“Brands are generally risk adverse, they don’t want to end up in the news after their bots say something terrible.” Showed several examples but one rose above the rest. Jordan’s Training Breakfast Club looked like a set of well-designed notifications to get your daily morning workouts ready. They ping you in the morning, then ask you how it went hours after, and they iterated for months to get the interactions right. The audience was elite high school athletes and they loved it. Didn’t require an app, just SMS.
Marriott hotels also uses their work for their rewards program and planning travel, all interactions you have have with a bot. They sort of pioneered sticker-type apps when they launched Kimoji last year.
Kip and the Visual Language of Bots
The team behind Kip described their service and shared lessons from working with over one million transactions on their platform. Currently they connect their bot with Amazon and other online outlets to help you purchase supplies for an office, planning to expand to things like ordering food through Grubhub soon. Kip Cafe is their consensus engine. They wrote their own markup language to translate work across platforms (Slack, fb Messenger, Kik, Telegram). Their conversable forms, using Slack message buttons uses edit controls to minimize the number of messages. They also mentioned that Jeff Pulver is starting an industry association for chatbot developers.
Esther Crawford, Why You Need a Personal Bot
Wrote a bot about herself when looking for a job, and loaded it with personal stories, about how she grew up in a cult religion and studied Arabic in college. “Everyone is into social, but profiles are static, and instead soon everyone should have a personal (conversational profile) bot.” The goal of her bot was to appear to be a real human telling you their life story through chat.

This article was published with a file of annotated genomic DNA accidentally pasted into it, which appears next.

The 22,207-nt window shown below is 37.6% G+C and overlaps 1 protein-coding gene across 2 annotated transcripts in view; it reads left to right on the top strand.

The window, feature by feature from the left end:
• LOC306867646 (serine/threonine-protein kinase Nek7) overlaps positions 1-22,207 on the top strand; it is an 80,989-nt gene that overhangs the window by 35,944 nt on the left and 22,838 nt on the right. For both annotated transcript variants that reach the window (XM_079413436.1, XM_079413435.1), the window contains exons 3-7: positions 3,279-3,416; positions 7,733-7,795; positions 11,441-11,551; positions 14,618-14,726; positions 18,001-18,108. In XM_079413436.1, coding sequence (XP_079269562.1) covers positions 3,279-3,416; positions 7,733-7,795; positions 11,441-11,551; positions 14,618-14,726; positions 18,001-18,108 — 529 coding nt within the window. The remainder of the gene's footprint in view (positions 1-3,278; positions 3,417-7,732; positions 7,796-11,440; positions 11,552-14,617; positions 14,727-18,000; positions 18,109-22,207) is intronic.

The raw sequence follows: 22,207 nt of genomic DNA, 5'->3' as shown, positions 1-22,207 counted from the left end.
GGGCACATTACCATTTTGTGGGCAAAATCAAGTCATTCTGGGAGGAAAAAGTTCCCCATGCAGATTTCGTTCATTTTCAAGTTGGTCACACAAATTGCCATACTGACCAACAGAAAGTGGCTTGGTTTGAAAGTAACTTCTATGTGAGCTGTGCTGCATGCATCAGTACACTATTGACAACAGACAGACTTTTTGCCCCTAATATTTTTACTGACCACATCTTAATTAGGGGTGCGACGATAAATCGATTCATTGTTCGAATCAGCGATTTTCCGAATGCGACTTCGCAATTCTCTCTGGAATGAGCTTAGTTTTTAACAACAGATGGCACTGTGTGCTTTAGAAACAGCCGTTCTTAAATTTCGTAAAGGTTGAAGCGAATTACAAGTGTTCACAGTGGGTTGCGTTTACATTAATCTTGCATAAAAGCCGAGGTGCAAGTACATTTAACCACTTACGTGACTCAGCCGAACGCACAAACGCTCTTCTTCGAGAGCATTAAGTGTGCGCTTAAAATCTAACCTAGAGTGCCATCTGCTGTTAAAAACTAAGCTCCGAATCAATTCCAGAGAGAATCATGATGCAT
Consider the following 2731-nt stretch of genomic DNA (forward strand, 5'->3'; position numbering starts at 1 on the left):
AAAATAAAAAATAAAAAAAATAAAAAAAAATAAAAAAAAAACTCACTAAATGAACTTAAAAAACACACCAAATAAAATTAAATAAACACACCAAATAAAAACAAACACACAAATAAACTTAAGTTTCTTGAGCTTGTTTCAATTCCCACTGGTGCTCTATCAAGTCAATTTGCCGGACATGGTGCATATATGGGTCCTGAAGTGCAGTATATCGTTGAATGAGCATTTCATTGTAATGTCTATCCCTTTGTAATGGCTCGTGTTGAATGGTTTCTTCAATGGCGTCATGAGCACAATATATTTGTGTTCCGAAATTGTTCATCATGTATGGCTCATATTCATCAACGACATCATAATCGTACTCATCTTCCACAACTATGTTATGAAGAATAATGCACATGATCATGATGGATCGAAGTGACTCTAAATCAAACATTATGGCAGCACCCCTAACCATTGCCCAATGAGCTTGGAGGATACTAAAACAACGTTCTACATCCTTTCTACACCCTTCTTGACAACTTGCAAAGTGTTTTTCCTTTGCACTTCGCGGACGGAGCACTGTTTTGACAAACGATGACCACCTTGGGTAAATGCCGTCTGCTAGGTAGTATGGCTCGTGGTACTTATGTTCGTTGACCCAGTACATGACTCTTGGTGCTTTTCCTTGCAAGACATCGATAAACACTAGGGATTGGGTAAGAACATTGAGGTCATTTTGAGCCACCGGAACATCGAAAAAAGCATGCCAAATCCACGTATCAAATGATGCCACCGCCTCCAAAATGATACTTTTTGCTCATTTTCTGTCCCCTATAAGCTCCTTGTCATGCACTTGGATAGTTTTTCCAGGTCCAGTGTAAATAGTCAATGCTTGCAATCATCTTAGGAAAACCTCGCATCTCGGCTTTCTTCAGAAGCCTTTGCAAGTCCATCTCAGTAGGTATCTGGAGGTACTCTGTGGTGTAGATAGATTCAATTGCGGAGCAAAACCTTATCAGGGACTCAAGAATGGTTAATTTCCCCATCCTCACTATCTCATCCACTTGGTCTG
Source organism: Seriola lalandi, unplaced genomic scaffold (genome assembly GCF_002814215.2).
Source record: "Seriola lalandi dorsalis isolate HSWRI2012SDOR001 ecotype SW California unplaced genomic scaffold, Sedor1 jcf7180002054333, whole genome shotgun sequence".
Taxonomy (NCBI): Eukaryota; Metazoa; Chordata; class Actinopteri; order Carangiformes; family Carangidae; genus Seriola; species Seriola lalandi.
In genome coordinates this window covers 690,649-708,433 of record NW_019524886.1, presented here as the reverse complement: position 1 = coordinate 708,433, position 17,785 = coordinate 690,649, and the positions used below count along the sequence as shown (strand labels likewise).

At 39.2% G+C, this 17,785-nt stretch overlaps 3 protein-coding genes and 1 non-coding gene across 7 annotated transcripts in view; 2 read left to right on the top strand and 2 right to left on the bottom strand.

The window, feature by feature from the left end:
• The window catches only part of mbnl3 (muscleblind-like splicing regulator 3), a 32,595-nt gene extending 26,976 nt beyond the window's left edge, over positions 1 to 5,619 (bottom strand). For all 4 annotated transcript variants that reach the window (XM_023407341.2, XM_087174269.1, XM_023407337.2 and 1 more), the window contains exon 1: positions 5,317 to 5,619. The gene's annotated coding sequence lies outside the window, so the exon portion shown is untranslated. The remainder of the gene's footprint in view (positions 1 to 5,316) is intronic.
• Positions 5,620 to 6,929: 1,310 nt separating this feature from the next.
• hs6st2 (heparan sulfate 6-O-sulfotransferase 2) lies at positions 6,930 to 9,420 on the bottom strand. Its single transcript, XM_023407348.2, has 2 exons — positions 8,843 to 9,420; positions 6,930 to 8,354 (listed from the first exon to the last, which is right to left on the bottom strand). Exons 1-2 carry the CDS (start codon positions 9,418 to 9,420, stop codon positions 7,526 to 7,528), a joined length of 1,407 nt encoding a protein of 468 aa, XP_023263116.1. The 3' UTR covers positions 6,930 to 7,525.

Olabot is her product that lets you build your own Facebook Messenger bot about yourself. Their goals are to give everyone a bot, make them conversational, work on every platform, and be easy to train. “Continuous onboarding” is the process where they quiz you constantly about your life and your answers get built into the bot. Bots are a natural evolution of the personal profile, capture stories, interests, and voice. Chris Messina’s bot is an early test case.
Drew Magliozzi of AdmitHub, conversational AI for college success
Drew builds bots for students to get through college, primarily SMS.
The problem: 14% of students don’t show up on the first day of class and never end up attending even after being accepted. 42% of students drop out before graduating. His company uses text messaging to converse with college students, with the goal of lowering both those statistics by offering help and counseling during the semester. Their case study was at Georgia State.
At Georgia State, 22% weren’t showing up the first day of class. After their bot was deployed it had a 64% high engagement, with 88% responding to it at least once. When students asked hard questions, they’d forward them to university staff to answer, but Drew had to build an email-as-interface for university staff, who didn’t want to use native chat clients. He ended up building an entire triage CMS (that looks like Slack) to handle questions from students and escalate them to the proper person to answer, etc.
The results were positive in every aspect they measured. They’re using machine learning so it gets continuously better at its job year after year with new classes. They admit onboarding could have been better and better explained the service to students (some of whom ignored it, not knowing what it was). 75% students had smartphones but going SMS meant they could reach the poorest, most vulnerable students.
Tom Hadfield message.io, Building Multi-platform Bots
Tom’s goal was bots that work everywhere. “Today it’s like making web pages only for IE. Every platform has their own API and methods, there’s no W3C of standards or any markup language, so there’s little interoperability. Slack dominates the bot market in enterprise, near 100%.”